About Olsen Barn Meadow
It’s more than a beautiful barn
- 107 acres next to Chester and Lake Almanor
- Purchased in 2015
- Rare or threatened species: Willow Flycatcher, Yellow Warbler, Sandhill Crane
- Protected for: Community, Open Space, Biodiversity, Water, Recreation, Kids in Nature
- Learning Landscapes Outdoor Classroom site
- Landowner: Feather River Land Trust
Water & Ecology
The property is bound to the south by the North Fork Feather River as it empties into Lake Almanor, after its long journey from headwaters near Lassen Peak. To walk this property is to take in the rush of the river, the bounty it makes possible in the Lake Almanor reservoir, and the majestic mountains from which it originated, all at a glance. The undeveloped meadow and wetlands also filter water, serve as cost-effective natural flood control, and help protect the river and Lake Almanor from sediment and other pollution.
Flora & Fauna
From the Bald Eagle and Osprey that perch along the river to the Barn Owls high in the barn rafters, many species find a seasonal home at Olsen Barn Meadow. Designated by the Audubon Society as part of an Important Bird Area, endangered Willow Flycatchers breed in dense willow groves and open meadows provide seasonal habitat for Sandhill Cranes. The cottonwood forest along the river supports a remarkable density of Yellow Warbler, a California Species of Special Concern. Coyote, raccoon, striped skunk, beaver, and river otters are regularly seen, and the property provides fawning habitat for Black-tailed Deer.
Culture & History
As the last remnant of Big Meadows—which was submerged when Lake Almanor was created for power generation in 1914—this montane meadow is culturally significant to the Mountain Maidu people, who used these lands for generations prior to western colonization. Today this property continues to be important to local Maidu families. The iconic Olsen Barn was built between 1860 and 1880 by Peter Olsen, a Norwegian immigrant who raised dairy cattle here during the Gold Rush. One of the oldest structures in Plumas County, with its massive hand-hewn timbers, the cathedral-like Olsen Barn stands today as a testament to Peter Olsen’s master craftsmanship.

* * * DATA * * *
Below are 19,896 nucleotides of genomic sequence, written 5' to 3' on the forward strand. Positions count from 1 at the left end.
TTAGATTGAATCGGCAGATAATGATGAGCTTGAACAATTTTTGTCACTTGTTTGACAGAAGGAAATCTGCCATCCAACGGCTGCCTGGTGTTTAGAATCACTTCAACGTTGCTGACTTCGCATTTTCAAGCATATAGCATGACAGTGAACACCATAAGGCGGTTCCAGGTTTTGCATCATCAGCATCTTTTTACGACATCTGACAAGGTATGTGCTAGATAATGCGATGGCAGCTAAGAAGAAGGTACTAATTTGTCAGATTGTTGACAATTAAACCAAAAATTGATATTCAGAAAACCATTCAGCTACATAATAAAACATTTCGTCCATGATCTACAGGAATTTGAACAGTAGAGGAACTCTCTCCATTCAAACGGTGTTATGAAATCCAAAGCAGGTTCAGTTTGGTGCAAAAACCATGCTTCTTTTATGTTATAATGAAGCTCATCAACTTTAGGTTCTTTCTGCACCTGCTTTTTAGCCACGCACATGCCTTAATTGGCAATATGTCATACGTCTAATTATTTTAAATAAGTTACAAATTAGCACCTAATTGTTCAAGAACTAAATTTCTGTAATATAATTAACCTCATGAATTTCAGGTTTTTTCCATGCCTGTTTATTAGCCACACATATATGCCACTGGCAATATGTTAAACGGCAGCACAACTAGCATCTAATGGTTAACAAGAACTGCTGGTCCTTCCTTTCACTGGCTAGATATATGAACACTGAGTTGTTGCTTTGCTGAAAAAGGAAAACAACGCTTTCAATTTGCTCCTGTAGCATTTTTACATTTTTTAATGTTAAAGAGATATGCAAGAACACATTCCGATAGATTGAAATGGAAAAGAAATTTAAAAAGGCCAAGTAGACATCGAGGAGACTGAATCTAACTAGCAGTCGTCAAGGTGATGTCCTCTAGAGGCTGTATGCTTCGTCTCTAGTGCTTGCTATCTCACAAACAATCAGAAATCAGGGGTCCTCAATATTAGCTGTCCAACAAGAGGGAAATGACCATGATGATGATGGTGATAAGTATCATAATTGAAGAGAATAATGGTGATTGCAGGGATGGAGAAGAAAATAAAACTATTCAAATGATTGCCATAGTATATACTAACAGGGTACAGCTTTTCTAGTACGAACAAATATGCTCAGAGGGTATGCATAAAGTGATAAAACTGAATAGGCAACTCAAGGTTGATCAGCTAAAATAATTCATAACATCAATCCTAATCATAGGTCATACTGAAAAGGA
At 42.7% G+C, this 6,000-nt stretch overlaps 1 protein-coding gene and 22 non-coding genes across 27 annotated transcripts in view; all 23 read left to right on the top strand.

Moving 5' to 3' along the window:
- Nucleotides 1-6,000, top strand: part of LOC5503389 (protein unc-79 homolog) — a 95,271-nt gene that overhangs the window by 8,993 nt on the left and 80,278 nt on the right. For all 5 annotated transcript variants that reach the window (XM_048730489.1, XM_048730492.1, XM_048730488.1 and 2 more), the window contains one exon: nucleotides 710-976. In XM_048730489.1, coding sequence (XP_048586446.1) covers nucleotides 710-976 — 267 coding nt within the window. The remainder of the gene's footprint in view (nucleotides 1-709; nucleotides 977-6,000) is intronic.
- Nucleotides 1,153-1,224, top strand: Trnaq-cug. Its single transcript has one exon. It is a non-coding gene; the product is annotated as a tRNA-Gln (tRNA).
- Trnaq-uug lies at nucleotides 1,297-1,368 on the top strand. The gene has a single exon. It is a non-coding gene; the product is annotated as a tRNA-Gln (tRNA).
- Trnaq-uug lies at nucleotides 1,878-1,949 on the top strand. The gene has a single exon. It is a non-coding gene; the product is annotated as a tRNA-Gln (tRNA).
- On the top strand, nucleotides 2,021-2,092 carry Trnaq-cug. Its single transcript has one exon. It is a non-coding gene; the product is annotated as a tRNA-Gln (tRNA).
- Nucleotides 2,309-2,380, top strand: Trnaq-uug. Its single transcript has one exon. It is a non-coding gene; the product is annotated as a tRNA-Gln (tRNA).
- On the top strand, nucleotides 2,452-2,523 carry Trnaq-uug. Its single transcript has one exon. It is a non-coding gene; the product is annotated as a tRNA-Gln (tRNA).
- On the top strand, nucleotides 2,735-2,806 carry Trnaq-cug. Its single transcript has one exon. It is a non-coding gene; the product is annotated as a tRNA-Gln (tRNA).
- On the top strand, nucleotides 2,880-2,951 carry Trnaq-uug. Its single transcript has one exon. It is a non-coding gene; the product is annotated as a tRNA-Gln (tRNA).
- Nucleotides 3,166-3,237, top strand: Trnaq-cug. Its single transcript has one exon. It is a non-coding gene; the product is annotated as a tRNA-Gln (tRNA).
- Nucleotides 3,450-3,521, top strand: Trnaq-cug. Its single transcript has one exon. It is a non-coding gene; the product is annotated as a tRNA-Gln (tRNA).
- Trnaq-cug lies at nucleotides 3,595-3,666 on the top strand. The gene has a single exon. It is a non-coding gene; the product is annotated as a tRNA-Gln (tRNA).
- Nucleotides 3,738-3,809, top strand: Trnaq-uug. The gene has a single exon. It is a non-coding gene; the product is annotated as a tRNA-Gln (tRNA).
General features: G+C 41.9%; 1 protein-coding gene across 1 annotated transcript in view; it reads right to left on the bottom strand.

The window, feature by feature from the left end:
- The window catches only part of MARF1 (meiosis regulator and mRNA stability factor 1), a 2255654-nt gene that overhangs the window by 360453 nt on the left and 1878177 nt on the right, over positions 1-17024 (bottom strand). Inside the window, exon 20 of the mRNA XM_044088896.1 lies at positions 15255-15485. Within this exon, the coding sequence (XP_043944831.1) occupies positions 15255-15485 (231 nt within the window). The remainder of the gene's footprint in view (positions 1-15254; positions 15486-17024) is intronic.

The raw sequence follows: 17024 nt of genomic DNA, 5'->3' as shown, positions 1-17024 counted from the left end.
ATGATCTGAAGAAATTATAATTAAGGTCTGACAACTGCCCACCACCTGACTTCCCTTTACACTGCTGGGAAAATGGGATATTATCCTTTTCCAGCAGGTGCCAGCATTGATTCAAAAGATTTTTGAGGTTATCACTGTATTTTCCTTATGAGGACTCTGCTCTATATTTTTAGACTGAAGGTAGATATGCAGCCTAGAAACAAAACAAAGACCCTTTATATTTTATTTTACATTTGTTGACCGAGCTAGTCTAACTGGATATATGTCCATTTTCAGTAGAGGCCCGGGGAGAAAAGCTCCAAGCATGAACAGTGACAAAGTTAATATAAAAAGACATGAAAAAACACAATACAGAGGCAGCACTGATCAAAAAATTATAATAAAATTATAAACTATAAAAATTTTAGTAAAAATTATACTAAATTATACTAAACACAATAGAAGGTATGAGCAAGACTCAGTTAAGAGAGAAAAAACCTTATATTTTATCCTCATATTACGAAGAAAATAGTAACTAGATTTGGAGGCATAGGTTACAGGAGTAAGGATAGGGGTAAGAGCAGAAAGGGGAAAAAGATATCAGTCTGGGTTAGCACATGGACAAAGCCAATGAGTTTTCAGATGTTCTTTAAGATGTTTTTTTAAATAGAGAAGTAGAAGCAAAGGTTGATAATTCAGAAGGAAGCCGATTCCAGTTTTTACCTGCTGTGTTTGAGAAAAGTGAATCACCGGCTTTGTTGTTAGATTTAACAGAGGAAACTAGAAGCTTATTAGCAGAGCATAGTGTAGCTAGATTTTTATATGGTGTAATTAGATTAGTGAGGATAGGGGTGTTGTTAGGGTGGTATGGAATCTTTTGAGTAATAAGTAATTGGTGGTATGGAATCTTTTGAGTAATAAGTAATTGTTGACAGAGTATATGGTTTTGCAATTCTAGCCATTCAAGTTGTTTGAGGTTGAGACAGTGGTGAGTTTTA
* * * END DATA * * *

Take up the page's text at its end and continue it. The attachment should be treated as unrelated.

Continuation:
Within a short walk of Chester schools, Olsen Barn Meadow is also an outdoor classroom for FRLT’s Learning Landscapes program—connecting local teachers and students to natural environments and opportunities for place-based learning. The entire property is the classroom, with an inviting outdoor seating area on the south side of the barn.
I’m proud to have helped create some of these spaces for myself, for the community, and for our children and grandchildren.
—Karen Kleven, on leading the campaign to protect Olsen Barn Meadow
This meadow and this barn offer real benefits—cultural, ecological, and educational. This is something really worth preserving.
—Terry Collins, Collins Pine
I gave to FRLT to preserve a view and an area that lifts the hearts and souls of all of us who cross the Chester causeway.
A piece of heaven on earth...
—Sandy Benner, Chester community member
Working together to protect Olsen Barn Meadow
Although privately owned since the 1800s, this landscape—with its sweeping views and historical relevance—has been used by locals for decades, and is an important part of Chester’s identity. In early 2015, in response to community alarm about the looming sale of the property and potential loss of public access, FRLT joined forces with community members and launched a campaign to purchase the property. Watch this short video to learn more about the 2015 Save Olsen Barn Campaign.
Thanks to the tireless effort of many volunteers, and the generosity of over 439 individual donors, over $800,000 was raised in just 8 short months! From a CA Prop 50 grant, to local community members, business owners, and artists, to people miles away who share a love for the Feather River Watershed, a diverse group of passionate donors and volunteers made this possible. Locally based timber companies were also significant donors to the campaign. The Collins family was especially supportive, from making the risky down payment to offering a motivational dollar-to-dollar matching program. Thanks to the efforts of so many, this beautiful landscape is now protected forever as a truly public preserve, to be enjoyed for generations to come.